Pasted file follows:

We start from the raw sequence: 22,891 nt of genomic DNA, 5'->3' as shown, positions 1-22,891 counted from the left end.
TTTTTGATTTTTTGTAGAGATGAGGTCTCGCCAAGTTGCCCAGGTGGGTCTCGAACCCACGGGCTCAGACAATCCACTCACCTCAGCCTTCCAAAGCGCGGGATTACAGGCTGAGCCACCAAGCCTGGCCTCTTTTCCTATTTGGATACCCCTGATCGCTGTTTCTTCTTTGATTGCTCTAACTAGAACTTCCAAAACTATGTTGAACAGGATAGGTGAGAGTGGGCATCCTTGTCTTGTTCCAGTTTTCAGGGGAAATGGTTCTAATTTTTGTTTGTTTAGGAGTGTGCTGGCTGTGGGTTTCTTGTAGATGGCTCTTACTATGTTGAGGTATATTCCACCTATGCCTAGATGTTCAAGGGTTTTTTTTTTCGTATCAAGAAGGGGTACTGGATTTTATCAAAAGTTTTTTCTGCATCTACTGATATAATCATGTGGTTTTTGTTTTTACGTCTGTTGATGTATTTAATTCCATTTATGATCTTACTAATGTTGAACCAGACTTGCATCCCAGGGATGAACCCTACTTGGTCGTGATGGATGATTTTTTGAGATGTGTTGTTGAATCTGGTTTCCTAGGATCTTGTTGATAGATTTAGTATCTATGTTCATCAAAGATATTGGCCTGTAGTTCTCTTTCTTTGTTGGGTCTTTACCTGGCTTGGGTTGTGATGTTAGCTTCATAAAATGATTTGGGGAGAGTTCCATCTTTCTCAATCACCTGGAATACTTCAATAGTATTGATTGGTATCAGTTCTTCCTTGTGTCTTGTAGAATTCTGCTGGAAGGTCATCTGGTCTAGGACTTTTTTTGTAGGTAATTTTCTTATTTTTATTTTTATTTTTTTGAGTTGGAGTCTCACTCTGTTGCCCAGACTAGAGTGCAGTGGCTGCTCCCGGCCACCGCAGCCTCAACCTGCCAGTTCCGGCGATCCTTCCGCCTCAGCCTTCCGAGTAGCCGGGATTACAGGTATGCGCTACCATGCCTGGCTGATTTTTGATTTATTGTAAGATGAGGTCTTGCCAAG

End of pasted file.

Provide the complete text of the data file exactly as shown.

We start from the raw sequence: 22,891 nt of genomic DNA, 5'->3' as shown, positions 1-22,891 counted from the left end.
TTTTTGATTTTTTGTAGAGATGAGGTCTCGCCAAGTTGCCCAGGTGGGTCTCGAACCCACGGGCTCAGACAATCCACTCACCTCAGCCTTCCAAAGCGCGGGATTACAGGCTGAGCCACCAAGCCTGGCCTCTTTTCCTATTTGGATACCCCTGATCGCTGTTTCTTCTTTGATTGCTCTAACTAGAACTTCCAAAACTATGTTGAACAGGATAGGTGAGAGTGGGCATCCTTGTCTTGTTCCAGTTTTCAGGGGAAATGGTTCTAATTTTTGTTTGTTTAGGAGTGTGCTGGCTGTGGGTTTCTTGTAGATGGCTCTTACTATGTTGAGGTATATTCCACCTATGCCTAGATGTTCAAGGGTTTTTTTTTTCGTATCAAGAAGGGGTACTGGATTTTATCAAAAGTTTTTTCTGCATCTACTGATATAATCATGTGGTTTTTGTTTTTACGTCTGTTGATGTATTTAATTCCATTTATGATCTTACTAATGTTGAACCAGACTTGCATCCCAGGGATGAACCCTACTTGGTCGTGATGGATGATTTTTTGAGATGTGTTGTTGAATCTGGTTTCCTAGGATCTTGTTGATAGATTTAGTATCTATGTTCATCAAAGATATTGGCCTGTAGTTCTCTTTCTTTGTTGGGTCTTTACCTGGCTTGGGTTGTGATGTTAGCTTCATAAAATGATTTGGGGAGAGTTCCATCTTTCTCAATCACCTGGAATACTTCAATAGTATTGATTGGTATCAGTTCTTCCTTGTGTCTTGTAGAATTCTGCTGGAAGGTCATCTGGTCTAGGACTTTTTTTGTAGGTAATTTTCTTATTTTTATTTTTATTTTTTTGAGTTGGAGTCTCACTCTGTTGCCCAGACTAGAGTGCAGTGGCTGCTCCCGGCCACCGCAGCCTCAACCTGCCAGTTCCGGCGATCCTTCCGCCTCAGCCTTCCGAGTAGCCGGGATTACAGGTATGCGCTACCATGCCTGGCTGATTTTTGATTTATTGTAAGATGAGGTCTTGCCAAG